As it can be seen in Figure 1, the Bank had Agile teams working on different products like Core Banking, Web, Analytics applications, etc. Each team was dedicated to work on a particular product whether it was a fixed-term project or ongoing application development (like Core Banking applications).

The Project Management Office (PMO) of the Bank was responsible for Project/Program and Portfolio management of the Agile teams part providing the executives and CIO with status reports on each project to ensure synchronization between all the parts. The Center of Excellence’s (CoE) focus was on innovation as well as providing agile coaching for non-technical Agile teams. These teams were related to the business (Sales, Marketing, Graphical Design, etc.). The challenge the CoE had was to foster innovation within those teams helping to get their processes to the next level through the application of Agile methodologies and practices.

It’s worth mentioning that both the PMO and CoE had their own separate teams of Scrum Masters, Agile Coaches and Project Managers. Additionally, the Bank had a Data Governance department that was responsible for all data-related matters and collaborated with all the teams that worked on Data Analytics projects.

 


Figure 1. Agile Ecosystem of the Bank

1.2        BI Team: New team, fixed-length project

Over a period of 14 months I worked with three teams—I’ll call them BI, Core Banking, and Marketing Analytics. Each had a different niche in the way of working described in the previous section.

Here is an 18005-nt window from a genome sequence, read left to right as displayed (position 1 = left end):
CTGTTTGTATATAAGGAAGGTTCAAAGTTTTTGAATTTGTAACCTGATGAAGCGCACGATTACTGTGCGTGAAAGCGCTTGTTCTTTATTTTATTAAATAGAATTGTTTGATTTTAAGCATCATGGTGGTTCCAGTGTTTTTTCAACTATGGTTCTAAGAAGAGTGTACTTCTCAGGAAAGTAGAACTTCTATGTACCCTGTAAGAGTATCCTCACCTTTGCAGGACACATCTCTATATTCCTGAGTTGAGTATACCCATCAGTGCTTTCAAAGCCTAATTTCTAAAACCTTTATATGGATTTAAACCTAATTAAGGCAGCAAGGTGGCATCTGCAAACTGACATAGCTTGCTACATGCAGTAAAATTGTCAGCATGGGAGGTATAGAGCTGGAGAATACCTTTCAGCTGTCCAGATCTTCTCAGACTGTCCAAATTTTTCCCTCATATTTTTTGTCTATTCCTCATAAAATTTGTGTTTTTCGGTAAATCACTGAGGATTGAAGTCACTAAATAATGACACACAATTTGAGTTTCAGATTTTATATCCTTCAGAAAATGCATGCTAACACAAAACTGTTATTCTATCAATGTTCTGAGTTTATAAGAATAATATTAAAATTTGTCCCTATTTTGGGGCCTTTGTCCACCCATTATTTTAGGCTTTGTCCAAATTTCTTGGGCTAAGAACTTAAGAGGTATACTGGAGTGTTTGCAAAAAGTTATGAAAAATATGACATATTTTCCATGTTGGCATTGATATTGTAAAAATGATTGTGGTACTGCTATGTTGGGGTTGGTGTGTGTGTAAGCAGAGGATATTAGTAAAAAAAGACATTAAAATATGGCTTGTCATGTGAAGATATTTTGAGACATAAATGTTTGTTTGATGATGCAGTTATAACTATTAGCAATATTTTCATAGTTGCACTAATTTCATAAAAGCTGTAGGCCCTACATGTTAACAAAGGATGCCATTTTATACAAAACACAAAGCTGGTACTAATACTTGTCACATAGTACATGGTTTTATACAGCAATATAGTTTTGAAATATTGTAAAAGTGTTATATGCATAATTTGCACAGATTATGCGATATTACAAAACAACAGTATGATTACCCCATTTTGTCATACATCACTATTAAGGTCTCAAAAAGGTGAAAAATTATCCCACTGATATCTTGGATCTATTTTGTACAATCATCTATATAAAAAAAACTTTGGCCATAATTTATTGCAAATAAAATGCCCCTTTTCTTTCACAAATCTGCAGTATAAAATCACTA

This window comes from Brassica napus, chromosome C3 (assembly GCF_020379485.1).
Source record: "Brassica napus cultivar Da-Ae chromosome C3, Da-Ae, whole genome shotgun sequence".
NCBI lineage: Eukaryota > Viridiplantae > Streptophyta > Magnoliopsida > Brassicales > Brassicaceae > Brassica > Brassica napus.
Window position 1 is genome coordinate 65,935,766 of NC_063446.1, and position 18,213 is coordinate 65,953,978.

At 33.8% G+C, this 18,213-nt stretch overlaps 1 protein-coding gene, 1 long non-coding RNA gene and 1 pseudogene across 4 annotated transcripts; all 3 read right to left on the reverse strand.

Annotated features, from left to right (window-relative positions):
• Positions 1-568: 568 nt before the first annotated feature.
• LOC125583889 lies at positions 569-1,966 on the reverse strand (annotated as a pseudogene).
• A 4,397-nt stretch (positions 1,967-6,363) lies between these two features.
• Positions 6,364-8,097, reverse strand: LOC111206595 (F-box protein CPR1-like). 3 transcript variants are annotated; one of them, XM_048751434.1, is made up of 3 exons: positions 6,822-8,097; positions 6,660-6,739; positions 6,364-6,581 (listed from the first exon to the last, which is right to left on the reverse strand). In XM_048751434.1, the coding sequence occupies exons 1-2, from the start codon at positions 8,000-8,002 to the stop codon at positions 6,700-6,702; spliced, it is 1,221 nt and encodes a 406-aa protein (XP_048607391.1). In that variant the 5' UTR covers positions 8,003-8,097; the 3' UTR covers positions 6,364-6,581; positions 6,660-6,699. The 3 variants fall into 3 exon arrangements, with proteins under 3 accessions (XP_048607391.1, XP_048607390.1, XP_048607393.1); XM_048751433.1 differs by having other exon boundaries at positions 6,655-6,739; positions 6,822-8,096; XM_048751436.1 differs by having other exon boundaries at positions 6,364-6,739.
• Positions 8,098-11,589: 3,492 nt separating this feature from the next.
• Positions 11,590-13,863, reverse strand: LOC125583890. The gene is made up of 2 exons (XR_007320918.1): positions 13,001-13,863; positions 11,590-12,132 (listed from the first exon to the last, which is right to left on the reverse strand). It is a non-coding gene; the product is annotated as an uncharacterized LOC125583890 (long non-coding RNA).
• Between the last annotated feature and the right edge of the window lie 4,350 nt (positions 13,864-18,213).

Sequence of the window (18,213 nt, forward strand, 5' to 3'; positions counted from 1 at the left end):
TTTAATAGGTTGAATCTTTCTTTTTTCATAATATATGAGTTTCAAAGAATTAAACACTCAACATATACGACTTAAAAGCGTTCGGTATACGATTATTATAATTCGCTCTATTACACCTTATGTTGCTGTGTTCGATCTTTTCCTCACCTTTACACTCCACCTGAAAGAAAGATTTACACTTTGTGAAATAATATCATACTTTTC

After a few weeks of initial training at the Bank, I was assigned to work with the BI and Core Banking teams.

The BI Team was a brand-new team formed to deliver a Data Analytics solution for the Back Office of the Bank. The project’s time frame was defined to be from the end of October 2018 to April 2019. The team consisted of three Business Intelligence/Data Warehouse developers, a technical lead/Product Owner (Technical Product Owner), a Product Owner from the business side (Business Product Owner), and a Scrum Master/Agile Coach (that was me). Two people, including one of the developers and the Technical Product Owner, had previous Agile experience. For the rest it was their first time working in an Agile environment.

After the Product Owners and I had an initial conversation, we chose Scrum as our main framework and decided it was worth investing in a Sprint 0 to gather some information that was lacking before the team started development. I introduced the Product Owners to MoSCoW (this acronym stands for 4 different categories of initiatives/user stories: Must-haves, Should-haves, Could-haves, and Will-not-have at this time) prioritisation technique so it could be easier for them to define the initial priorities for what to work on. I also delivered training to the development team on the roles of the Product Owner and the Scrum Master and why we have them on the team as well as what is expected from them as members of the development team.